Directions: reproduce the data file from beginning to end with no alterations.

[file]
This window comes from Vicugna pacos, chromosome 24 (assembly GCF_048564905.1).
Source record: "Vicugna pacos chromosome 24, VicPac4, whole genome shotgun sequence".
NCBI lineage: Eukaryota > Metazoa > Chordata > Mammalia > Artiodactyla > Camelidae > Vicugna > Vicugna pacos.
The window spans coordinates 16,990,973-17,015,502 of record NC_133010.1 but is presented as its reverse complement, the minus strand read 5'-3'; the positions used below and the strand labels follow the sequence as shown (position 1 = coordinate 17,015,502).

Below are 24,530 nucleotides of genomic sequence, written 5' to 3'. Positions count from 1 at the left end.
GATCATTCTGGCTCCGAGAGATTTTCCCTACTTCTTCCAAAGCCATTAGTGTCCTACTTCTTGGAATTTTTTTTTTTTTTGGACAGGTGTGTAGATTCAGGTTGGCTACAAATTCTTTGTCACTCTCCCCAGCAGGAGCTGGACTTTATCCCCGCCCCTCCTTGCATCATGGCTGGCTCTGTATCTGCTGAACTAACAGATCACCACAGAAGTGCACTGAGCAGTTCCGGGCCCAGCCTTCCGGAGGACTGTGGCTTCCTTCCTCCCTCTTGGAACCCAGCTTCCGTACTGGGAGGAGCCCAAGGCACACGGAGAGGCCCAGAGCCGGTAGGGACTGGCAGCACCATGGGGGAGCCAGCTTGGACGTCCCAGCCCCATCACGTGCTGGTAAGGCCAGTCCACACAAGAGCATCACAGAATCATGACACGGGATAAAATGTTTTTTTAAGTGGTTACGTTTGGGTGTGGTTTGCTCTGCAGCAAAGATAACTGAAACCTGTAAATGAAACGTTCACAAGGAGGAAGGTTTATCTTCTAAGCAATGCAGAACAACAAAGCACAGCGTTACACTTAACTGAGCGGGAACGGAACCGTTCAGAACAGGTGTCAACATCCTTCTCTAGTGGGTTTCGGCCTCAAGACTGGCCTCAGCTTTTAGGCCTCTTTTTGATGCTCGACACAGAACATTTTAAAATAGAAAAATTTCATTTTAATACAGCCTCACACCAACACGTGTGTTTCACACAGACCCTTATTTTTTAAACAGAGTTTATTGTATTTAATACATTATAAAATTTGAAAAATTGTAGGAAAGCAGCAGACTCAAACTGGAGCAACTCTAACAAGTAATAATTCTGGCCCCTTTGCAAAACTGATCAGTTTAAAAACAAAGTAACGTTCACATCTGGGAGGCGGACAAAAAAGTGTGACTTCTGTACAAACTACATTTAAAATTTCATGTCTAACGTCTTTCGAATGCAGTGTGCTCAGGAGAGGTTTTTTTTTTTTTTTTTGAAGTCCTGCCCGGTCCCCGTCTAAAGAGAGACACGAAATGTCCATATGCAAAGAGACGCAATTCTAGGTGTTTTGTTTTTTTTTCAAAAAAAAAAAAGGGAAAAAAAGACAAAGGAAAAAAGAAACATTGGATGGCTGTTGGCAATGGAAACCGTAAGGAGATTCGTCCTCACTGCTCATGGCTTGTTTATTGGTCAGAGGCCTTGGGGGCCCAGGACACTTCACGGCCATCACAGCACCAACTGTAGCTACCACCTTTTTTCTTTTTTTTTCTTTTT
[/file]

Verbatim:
This window comes from Vicugna pacos, chromosome 24 (assembly GCF_048564905.1).
Source record: "Vicugna pacos chromosome 24, VicPac4, whole genome shotgun sequence".
NCBI lineage: Eukaryota > Metazoa > Chordata > Mammalia > Artiodactyla > Camelidae > Vicugna > Vicugna pacos.
The window spans coordinates 16,990,973-17,015,502 of record NC_133010.1 but is presented as its reverse complement, the minus strand read 5'-3'; the positions used below and the strand labels follow the sequence as shown (position 1 = coordinate 17,015,502).

Below are 24,530 nucleotides of genomic sequence, written 5' to 3'. Positions count from 1 at the left end.
GATCATTCTGGCTCCGAGAGATTTTCCCTACTTCTTCCAAAGCCATTAGTGTCCTACTTCTTGGAATTTTTTTTTTTTTTGGACAGGTGTGTAGATTCAGGTTGGCTACAAATTCTTTGTCACTCTCCCCAGCAGGAGCTGGACTTTATCCCCGCCCCTCCTTGCATCATGGCTGGCTCTGTATCTGCTGAACTAACAGATCACCACAGAAGTGCACTGAGCAGTTCCGGGCCCAGCCTTCCGGAGGACTGTGGCTTCCTTCCTCCCTCTTGGAACCCAGCTTCCGTACTGGGAGGAGCCCAAGGCACACGGAGAGGCCCAGAGCCGGTAGGGACTGGCAGCACCATGGGGGAGCCAGCTTGGACGTCCCAGCCCCATCACGTGCTGGTAAGGCCAGTCCACACAAGAGCATCACAGAATCATGACACGGGATAAAATGTTTTTTTAAGTGGTTACGTTTGGGTGTGGTTTGCTCTGCAGCAAAGATAACTGAAACCTGTAAATGAAACGTTCACAAGGAGGAAGGTTTATCTTCTAAGCAATGCAGAACAACAAAGCACAGCGTTACACTTAACTGAGCGGGAACGGAACCGTTCAGAACAGGTGTCAACATCCTTCTCTAGTGGGTTTCGGCCTCAAGACTGGCCTCAGCTTTTAGGCCTCTTTTTGATGCTCGACACAGAACATTTTAAAATAGAAAAATTTCATTTTAATACAGCCTCACACCAACACGTGTGTTTCACACAGACCCTTATTTTTTAAACAGAGTTTATTGTATTTAATACATTATAAAATTTGAAAAATTGTAGGAAAGCAGCAGACTCAAACTGGAGCAACTCTAACAAGTAATAATTCTGGCCCCTTTGCAAAACTGATCAGTTTAAAAACAAAGTAACGTTCACATCTGGGAGGCGGACAAAAAAGTGTGACTTCTGTACAAACTACATTTAAAATTTCATGTCTAACGTCTTTCGAATGCAGTGTGCTCAGGAGAGGTTTTTTTTTTTTTTTTTGAAGTCCTGCCCGGTCCCCGTCTAAAGAGAGACACGAAATGTCCATATGCAAAGAGACGCAATTCTAGGTGTTTTGTTTTTTTTTCAAAAAAAAAAAAGGGAAAAAAAGACAAAGGAAAAAAGAAACATTGGATGGCTGTTGGCAATGGAAACCGTAAGGAGATTCGTCCTCACTGCTCATGGCTTGTTTATTGGTCAGAGGCCTTGGGGGCCCAGGACACTTCACGGCCATCACAGCACCAACTGTAGCTACCACCTTTTTTCTTTTTTTTTCTTTTT